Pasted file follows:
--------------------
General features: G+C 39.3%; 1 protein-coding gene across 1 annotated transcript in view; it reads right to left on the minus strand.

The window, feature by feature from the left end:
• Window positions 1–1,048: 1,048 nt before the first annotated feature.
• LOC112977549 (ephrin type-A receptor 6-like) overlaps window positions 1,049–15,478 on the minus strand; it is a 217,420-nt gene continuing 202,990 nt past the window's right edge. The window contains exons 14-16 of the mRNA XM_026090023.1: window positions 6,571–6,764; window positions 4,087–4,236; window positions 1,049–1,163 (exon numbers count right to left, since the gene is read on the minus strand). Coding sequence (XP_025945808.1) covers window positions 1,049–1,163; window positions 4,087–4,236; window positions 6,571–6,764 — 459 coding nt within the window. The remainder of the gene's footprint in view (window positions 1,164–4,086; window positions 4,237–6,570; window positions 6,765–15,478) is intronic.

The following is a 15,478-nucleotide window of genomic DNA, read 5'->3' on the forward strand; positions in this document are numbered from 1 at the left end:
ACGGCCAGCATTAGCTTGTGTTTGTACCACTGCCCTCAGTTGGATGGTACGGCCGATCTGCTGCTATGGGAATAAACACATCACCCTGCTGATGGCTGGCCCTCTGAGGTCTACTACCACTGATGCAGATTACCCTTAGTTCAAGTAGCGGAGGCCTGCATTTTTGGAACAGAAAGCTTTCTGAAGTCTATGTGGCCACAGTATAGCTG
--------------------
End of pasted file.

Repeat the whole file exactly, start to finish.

General features: G+C 39.3%; 1 protein-coding gene across 1 annotated transcript in view; it reads right to left on the minus strand.

The window, feature by feature from the left end:
• Window positions 1–1,048: 1,048 nt before the first annotated feature.
• LOC112977549 (ephrin type-A receptor 6-like) overlaps window positions 1,049–15,478 on the minus strand; it is a 217,420-nt gene continuing 202,990 nt past the window's right edge. The window contains exons 14-16 of the mRNA XM_026090023.1: window positions 6,571–6,764; window positions 4,087–4,236; window positions 1,049–1,163 (exon numbers count right to left, since the gene is read on the minus strand). Coding sequence (XP_025945808.1) covers window positions 1,049–1,163; window positions 4,087–4,236; window positions 6,571–6,764 — 459 coding nt within the window. The remainder of the gene's footprint in view (window positions 1,164–4,086; window positions 4,237–6,570; window positions 6,765–15,478) is intronic.

The following is a 15,478-nucleotide window of genomic DNA, read 5'->3' on the forward strand; positions in this document are numbered from 1 at the left end:
ACGGCCAGCATTAGCTTGTGTTTGTACCACTGCCCTCAGTTGGATGGTACGGCCGATCTGCTGCTATGGGAATAAACACATCACCCTGCTGATGGCTGGCCCTCTGAGGTCTACTACCACTGATGCAGATTACCCTTAGTTCAAGTAGCGGAGGCCTGCATTTTTGGAACAGAAAGCTTTCTGAAGTCTATGTGGCCACAGTATAGCTG